Acoustical Society of America
159th Meeting Lay Language Papers

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The Biology of Noise-Induced Hearing Loss Cochlear Nerve Loss After Reversible Acoustic Injury


M. Charles Liberman -

Sharon G. Kujawa -

Eaton-Peabody Laboratories and Departments of Otololaryangoloy and Audiology

Massachusetts Eye and Ear Infirmary, Boston MA 02114


Popular version of paper 1aPP2

Presented Monday morning, April 19, 2010

159th ASA meeting, Baltimore MD



Overexposure to loud sound can cause hearing loss: the severity depends on the level, duration and frequency content of the exposure, as well as the vulnerability of the listener. Noise-induced hearing loss (NIHL) is typically quantified by the threshold audiogram, which measures the intensity to which tones of different frequencies must be raised to be detectable. After an overexposure, thresholds can be immediately elevated, but can recover for several weeks. If the audiogram returns to normal, the NIHL is deemed reversible; if recovery is incomplete after a few weeks, the NIHL is deemed permanent.



Most NIHL is caused by damage to the inner ear (cochlea), specifically to the sensory cells (hair cells), which convert sound-induced mechanical vibrations in the cochlear fluids into electrical signals that are carried to the brain by fibers of the cochlear nerve (Fig. 1). Temporary NIHL is caused by sub-microscopic changes to the hair cells machinery that reversibly compromise its function. Permanent NIHL is caused by hair cell death, which can occur within hours of exposure: once hair cells die, they are never replaced (unless youre a bird, but thats another story!). Degeneration of the cochlear nerve is much slower, with neural loss continuing for months to years post exposure. This time delay has suggested that hair cell damage is the primary effect of noise, and that nerve degeneration occurs only when the hair cells are destroyed first.


Recent work in our laboratory has shown that significant degeneration of the cochlear nerve occurs after noise exposure, even when there is no hair cell loss, and even when thresholds have returned to normal. We study acoustic injury in mice and guinea pigs. Since the inner ears of all mammals are very similar, findings in these rodents almost certainly apply to humans. We expose animals to continuous noise for 2 hours at levels from 100 - 105 dB SPL, well below the threshold of pain, and roughly equivalent to the noise produced by a belt sander or circular saw.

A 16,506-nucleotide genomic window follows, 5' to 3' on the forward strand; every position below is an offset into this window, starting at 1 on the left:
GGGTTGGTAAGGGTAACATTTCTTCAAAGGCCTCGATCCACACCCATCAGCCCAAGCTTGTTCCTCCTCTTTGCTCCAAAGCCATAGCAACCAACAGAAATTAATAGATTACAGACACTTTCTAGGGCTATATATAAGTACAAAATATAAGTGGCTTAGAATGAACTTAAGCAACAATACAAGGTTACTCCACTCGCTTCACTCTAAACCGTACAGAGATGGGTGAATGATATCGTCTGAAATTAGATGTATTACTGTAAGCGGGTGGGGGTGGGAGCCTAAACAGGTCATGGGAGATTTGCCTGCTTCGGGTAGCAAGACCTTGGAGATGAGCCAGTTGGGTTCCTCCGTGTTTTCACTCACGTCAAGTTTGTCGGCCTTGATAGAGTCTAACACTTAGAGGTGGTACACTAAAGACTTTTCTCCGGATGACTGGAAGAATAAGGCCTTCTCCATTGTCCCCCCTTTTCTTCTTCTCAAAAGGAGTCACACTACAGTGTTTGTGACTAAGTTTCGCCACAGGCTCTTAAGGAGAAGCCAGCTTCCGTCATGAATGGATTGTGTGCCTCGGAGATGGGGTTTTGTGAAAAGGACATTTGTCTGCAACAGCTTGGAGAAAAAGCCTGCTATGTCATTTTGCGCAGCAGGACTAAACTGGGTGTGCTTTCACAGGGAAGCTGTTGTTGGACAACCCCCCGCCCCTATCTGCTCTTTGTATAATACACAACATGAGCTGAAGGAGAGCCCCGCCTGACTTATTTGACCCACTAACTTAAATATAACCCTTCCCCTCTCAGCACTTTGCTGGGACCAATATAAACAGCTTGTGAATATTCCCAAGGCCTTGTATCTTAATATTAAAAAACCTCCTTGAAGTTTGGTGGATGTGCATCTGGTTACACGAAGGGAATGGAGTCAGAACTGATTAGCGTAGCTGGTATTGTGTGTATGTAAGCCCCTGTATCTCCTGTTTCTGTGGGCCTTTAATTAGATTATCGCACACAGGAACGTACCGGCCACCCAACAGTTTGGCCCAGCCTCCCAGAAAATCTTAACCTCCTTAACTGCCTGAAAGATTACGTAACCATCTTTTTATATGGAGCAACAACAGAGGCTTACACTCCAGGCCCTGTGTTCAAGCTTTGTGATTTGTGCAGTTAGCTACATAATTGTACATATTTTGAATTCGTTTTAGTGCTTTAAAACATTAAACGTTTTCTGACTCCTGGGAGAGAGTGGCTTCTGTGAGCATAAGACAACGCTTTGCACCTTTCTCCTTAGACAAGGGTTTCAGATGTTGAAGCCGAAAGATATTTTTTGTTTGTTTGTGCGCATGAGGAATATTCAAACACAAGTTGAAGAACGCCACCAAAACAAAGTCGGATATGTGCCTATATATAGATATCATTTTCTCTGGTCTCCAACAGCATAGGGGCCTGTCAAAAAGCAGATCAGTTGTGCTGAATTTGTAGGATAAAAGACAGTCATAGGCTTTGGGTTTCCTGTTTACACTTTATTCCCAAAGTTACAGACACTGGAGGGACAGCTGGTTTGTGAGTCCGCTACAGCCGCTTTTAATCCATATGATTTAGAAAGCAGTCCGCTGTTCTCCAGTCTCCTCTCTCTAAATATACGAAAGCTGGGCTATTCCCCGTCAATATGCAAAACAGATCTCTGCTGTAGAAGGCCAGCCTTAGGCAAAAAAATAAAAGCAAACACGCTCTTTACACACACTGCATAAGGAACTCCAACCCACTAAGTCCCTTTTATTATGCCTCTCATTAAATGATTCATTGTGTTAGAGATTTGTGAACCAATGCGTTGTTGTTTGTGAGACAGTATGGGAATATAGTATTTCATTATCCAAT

Before and after exposure, we measure thresholds by two non-invasive techniques (also used in the clinics to measure hearing in infants): 1) auditory brainstem responses (ABRs), which are electrical potentials measured from scalp electrodes that represent the summed activity of cochlear nerve fibers evoked by short tone bursts; and 2) distortion product otoacoustic emissions (DPOAEs), which are sounds created and amplified by normal hair cells in response to a two-tone input sound that are propagated back out to the ear canal where they can be measured with a sensitive microphone. Immediately after the noise exposure, our animals show a moderate NIHL of 30 40 dB, by both ABRs and DPOAEs. Two weeks later, thresholds have returned to normal, however, ABR amplitudes recover only to < 50% of pre-exposure values, suggesting degeneration of >50% of the cochlear nerve.


At several post-exposure times, we look at the microscopic structure of the inner ear. Using antibodies to stain specific cellular components, we see that > 50% of the synaptic connections between hair cells and neurons disappear within 1 day after exposure. Although functionally disconnected from the hair cell, these nerve fibers survive for many months. However, by two years post-exposure, the nerve loss (~50%) matches the degree of ABR amplitude reduction, even though all the hair cells remain intact. The slow neurodegeneration is caused by disruption of the normal trophic support these neurons receive from their cellular neighbors in the hair cell area.

Clearly, our work challenges the long-held view that reversibility of noise-induced threshold shifts indicates complete recovery of cochlear structures. It also suggests that current damage risk criteria for human noise exposure may be inadequate, because they are based on the assumption that reversible threshold shifts are benign.


Is it paradoxical that thresholds return to normal despite loss of > 50% of the nerve fibers connecting hair cells to the brain? No - research from the 1950s in behaviorally trained animals showed that partial lesions of the cochlear nerve do not affect thresholds for detection of tones in quiet, as long as the hair cells are functioning normally. What, then, are the functional consequences of this primary neural degeneration? We believe that the neuronal loss will affect hearing in a noisy environment and may explain why difficulties with hearing in noise increase so dramatically in the aging ear.